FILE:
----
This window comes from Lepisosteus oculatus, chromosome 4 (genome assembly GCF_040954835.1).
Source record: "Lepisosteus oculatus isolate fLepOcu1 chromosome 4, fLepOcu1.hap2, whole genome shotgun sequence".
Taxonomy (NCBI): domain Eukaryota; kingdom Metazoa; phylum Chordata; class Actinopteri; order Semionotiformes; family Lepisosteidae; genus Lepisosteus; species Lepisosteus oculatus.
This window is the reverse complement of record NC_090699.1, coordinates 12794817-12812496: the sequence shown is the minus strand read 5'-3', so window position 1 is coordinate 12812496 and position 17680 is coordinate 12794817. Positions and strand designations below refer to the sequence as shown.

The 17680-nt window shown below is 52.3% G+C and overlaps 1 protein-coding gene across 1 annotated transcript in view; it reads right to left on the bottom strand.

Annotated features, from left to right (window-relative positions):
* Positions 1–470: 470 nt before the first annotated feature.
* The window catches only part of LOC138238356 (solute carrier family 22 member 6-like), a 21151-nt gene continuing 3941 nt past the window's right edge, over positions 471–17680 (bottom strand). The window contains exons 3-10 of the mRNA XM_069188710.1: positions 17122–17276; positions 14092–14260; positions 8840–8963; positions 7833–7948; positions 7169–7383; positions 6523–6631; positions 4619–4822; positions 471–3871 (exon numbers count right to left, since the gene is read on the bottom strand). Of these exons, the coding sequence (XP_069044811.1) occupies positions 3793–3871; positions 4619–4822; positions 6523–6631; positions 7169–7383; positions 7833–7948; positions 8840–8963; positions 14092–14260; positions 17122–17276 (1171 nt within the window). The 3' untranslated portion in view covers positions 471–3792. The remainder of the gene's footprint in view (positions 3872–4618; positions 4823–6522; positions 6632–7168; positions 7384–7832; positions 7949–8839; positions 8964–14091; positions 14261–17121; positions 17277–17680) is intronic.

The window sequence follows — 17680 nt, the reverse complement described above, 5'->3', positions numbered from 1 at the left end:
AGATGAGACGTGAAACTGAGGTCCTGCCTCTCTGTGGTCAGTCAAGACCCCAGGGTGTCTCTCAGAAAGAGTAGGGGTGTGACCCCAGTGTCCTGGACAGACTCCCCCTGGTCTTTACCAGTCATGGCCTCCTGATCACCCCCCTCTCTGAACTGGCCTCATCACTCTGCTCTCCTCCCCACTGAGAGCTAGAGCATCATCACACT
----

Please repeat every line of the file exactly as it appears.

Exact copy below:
This window comes from Lepisosteus oculatus, chromosome 4 (genome assembly GCF_040954835.1).
Source record: "Lepisosteus oculatus isolate fLepOcu1 chromosome 4, fLepOcu1.hap2, whole genome shotgun sequence".
Taxonomy (NCBI): domain Eukaryota; kingdom Metazoa; phylum Chordata; class Actinopteri; order Semionotiformes; family Lepisosteidae; genus Lepisosteus; species Lepisosteus oculatus.
This window is the reverse complement of record NC_090699.1, coordinates 12794817-12812496: the sequence shown is the minus strand read 5'-3', so window position 1 is coordinate 12812496 and position 17680 is coordinate 12794817. Positions and strand designations below refer to the sequence as shown.

The 17680-nt window shown below is 52.3% G+C and overlaps 1 protein-coding gene across 1 annotated transcript in view; it reads right to left on the bottom strand.

Annotated features, from left to right (window-relative positions):
* Positions 1–470: 470 nt before the first annotated feature.
* The window catches only part of LOC138238356 (solute carrier family 22 member 6-like), a 21151-nt gene continuing 3941 nt past the window's right edge, over positions 471–17680 (bottom strand). The window contains exons 3-10 of the mRNA XM_069188710.1: positions 17122–17276; positions 14092–14260; positions 8840–8963; positions 7833–7948; positions 7169–7383; positions 6523–6631; positions 4619–4822; positions 471–3871 (exon numbers count right to left, since the gene is read on the bottom strand). Of these exons, the coding sequence (XP_069044811.1) occupies positions 3793–3871; positions 4619–4822; positions 6523–6631; positions 7169–7383; positions 7833–7948; positions 8840–8963; positions 14092–14260; positions 17122–17276 (1171 nt within the window). The 3' untranslated portion in view covers positions 471–3792. The remainder of the gene's footprint in view (positions 3872–4618; positions 4823–6522; positions 6632–7168; positions 7384–7832; positions 7949–8839; positions 8964–14091; positions 14261–17121; positions 17277–17680) is intronic.

The window sequence follows — 17680 nt, the reverse complement described above, 5'->3', positions numbered from 1 at the left end:
AGATGAGACGTGAAACTGAGGTCCTGCCTCTCTGTGGTCAGTCAAGACCCCAGGGTGTCTCTCAGAAAGAGTAGGGGTGTGACCCCAGTGTCCTGGACAGACTCCCCCTGGTCTTTACCAGTCATGGCCTCCTGATCACCCCCCTCTCTGAACTGGCCTCATCACTCTGCTCTCCTCCCCACTGAGAGCTAGAGCATCATCACACT